11 Ways You Can Use Malunggay

Add a little health bump to all your meals.

Malunggay, also known as moringa, has exploded in popularity because it's such a good, easy-to-use, and accessible superfood. If you're looking to add a superfood to your diet, this is a great ingredient to start with. Rich in nutrients and vitamins, the humble malunggay offers lots of culinary possibilities, too. It's time to reap the healthy and delicious benefits of this leafy vegetable!

Here are malunggay recipes to show you how easy it is to do:


1 Pesto Perfecto

Great things do come in small packages, as a tiny malunggay leaf is packed with vitamin C, calcium, and protein. Introduce your kids to this new mealtime best friend by whipping up bowls of pesto pasta. In a blender or food processor, combine garlic, cashews, malunggay leaves, basil leaves, Parmesan cheese, salt, pepper, and olive oil; purée until smooth. Add to your favorite noodles and top with grilled shrimps or chicken.    

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Apr 22, 2012

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Photo by Majoy Siason
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2 Cream of the Crop

Taking cues from the classic suam na mais, this creamy corn soup is your best bet to combat the sniffles. Melt butter in a saucepan; sauté corn kernels and malunggay. Pour in pork stock, season accordingly, and bring to a boil. Remove from heat and purée mixture in a blender. Right before serving, add heavy cream and simmer.

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Photo by Patrick Martires

3 Hot Stuff

Practice subtlety in the introduction of unfamiliar ingredients to fussy palates. Why not stuff a popular dish like Chicken a la Kiev or a squid with a stuffing that has malunggay? Malunggay might not be bursting with flavor but it has good texture to give a stuffing the heft that it needs, so tucking it into other meat and fish recipes works just as well! Even lumpia fillings can benefit from a boost of nutrition from these green leaves. Also, kutchay, or Chinese chives, usually used for some stuffing may be harder to source than the more accessible malunggay.

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This Filipino bread is a breakfast staple and is studded with malunggay leaves.
Photo by Bianca Laxamana

4 Bread and Butter

Studies have shown that malunggay contains more potassium than bananas. Add malunggay leaves to your banana loaf mixture right before baking or stir it into petite muffins with some chocolate chips, too. It's also so easy to incorporate malunggay leaves into your dough to add some interest and a whole lot of nutrition into your bread. Watch exactly how to make it happen with our malunggay pandesal recipe.

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Jul 20, 2010

Photo by Photography by Ocs Alvarez | Styling by Bel Alvarez

5 Up for Crabs

The rest of the world may call them crab cakes, but around these parts, we simply refer to them as tortang alimasag. To make, sauté garlic, onions, tomatoes, and potatoes. Add fresh crab meat and chopped malunggay leaves, then season with salt and pepper. Stuff into crab shells, dip in beaten egg, and deep-fry until golden. Serve with a mound of steamed rice and sweet chili sauce. Want a more specific guide? Check out our tortang alimasag recipe.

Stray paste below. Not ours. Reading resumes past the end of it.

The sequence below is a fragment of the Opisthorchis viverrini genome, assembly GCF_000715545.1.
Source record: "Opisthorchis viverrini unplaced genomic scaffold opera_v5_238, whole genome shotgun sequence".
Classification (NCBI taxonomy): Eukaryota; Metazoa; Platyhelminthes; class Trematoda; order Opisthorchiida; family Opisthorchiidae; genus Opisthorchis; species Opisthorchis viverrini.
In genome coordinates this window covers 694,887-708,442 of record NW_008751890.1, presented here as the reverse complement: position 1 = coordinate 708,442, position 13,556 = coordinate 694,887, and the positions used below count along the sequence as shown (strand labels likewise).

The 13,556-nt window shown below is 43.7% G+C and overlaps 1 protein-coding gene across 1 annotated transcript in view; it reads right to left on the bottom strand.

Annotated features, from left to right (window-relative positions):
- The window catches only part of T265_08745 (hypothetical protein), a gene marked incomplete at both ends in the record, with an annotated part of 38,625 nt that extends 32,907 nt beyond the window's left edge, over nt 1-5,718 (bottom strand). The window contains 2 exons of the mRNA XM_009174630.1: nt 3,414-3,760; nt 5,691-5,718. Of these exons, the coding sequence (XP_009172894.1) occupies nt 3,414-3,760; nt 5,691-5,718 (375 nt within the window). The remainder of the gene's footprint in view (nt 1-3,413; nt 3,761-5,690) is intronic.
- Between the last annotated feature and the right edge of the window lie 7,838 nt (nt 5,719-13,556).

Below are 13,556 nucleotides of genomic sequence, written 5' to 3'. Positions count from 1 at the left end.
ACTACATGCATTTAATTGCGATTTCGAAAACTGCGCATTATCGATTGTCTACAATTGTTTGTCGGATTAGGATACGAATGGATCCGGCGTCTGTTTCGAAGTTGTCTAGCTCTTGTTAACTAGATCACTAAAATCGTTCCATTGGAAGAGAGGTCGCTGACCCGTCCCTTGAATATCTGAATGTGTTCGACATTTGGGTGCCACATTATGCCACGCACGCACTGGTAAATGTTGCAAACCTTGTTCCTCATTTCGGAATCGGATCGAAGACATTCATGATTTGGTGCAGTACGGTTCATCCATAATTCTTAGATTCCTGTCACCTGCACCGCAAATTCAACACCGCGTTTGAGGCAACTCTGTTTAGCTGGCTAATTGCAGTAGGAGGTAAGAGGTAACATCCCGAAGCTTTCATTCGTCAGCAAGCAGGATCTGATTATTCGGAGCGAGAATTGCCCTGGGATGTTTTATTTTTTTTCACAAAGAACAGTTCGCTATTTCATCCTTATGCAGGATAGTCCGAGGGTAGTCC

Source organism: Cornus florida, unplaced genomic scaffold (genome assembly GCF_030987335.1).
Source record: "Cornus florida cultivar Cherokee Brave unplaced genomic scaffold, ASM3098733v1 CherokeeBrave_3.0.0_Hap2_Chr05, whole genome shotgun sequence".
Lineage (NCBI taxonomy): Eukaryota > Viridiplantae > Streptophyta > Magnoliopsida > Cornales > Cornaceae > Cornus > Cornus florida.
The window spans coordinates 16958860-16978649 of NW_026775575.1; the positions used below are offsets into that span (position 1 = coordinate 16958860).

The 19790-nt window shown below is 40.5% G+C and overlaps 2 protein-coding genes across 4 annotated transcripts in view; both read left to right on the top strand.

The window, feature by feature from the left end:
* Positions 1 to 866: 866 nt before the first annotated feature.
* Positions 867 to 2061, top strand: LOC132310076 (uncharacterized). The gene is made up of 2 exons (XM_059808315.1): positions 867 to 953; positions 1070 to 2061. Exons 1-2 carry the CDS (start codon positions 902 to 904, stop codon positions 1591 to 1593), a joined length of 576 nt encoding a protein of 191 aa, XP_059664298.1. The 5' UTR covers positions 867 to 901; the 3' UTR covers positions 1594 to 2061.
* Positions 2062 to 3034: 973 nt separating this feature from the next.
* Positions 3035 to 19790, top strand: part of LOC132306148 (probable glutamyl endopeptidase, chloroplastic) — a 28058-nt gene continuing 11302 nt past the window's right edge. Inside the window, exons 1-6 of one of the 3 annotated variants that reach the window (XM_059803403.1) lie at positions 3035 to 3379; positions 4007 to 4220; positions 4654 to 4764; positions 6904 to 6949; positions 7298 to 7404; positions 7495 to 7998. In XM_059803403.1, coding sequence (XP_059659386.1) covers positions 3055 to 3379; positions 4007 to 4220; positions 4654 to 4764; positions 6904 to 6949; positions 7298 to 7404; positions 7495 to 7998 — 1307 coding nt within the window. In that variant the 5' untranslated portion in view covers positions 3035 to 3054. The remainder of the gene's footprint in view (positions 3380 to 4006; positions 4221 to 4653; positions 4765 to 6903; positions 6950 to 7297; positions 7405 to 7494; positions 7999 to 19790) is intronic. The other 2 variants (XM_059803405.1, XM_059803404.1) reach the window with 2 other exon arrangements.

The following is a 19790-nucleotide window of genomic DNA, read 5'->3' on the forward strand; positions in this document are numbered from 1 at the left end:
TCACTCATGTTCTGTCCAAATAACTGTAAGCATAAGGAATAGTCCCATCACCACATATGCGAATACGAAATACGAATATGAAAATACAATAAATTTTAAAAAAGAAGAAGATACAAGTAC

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Photo by Patrick Martires

6 Siomai a Good Time

With a culture heavily influenced by the Chinese, Filipinos have made countless versions of this dainty dimsum delight. There's no better way to honor this heritage and stay loyal to local flavors than to combine malunggay and pechay in the classic siomai filling.

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7 Tea-rrific Brew

How about a warm cup of malunggay tea? Get started by air-drying malunggay leaves for 2 to 3 days. Roast in a pan until crisp, then crush with a mortar and pestle until tiny granules form. Pack into tea bags and store until you're ready to brew them for your next tea party.

Photo by Riell Santos

8 Good, Butter, Best

Thinking of giving your meats, vegetables, and bread an extra punch of flavor? Turn to malunggay for a healthier take on compound butter. In a bowl, soften butter and add chopped malunggay, some lemon juice, and garlic powder. Spoon onto a piece of plastic wrap, roll up to form a log, and chill until ready to serve. A small slice of this seasoned butter will go a long way!

9 Bottoms Up

Try making a pi√Īa colada malunggay smoothie to beat the heat! Pineapple chunks, coconut milk, malunggay leaves, and ice are all you need. You can also simply boil the leaves and add the infused water to your concoction.

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10 Relish the Moment

A Filipino meal is never complete without sawsawan (dipping sauce) on the side. This time around, trade in your bottles of soy sauce and patis for a refreshing ensalada. In a bowl, combine chopped tomatoes, salted eggs, and malunggay (to prepare, wash under running water and blanch until leaves turn dark). Finish it off with freshly ground black pepper and a drizzle of bagoong Balayan.


Photo by Patrick Martires | Styling by Zee Castro-Talampas

11 Add to Adobo

Malunggay, we can admit, adds little to no flavor. However, it's easy to add to dishes exactly because of that. Its neutral flavor makes it the perfect addition when added to a flavorful sauce like adobo. You might not even notice it's there!


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What's your favorite way use malunggay? These suggestions are just ones you probably haven't tried yet. You mustn't forget the classic munggo and tinola recipes!

Article was published in the January/February 2013 issue of Yummy magazine. Edits were made by Yummy.ph editors. 


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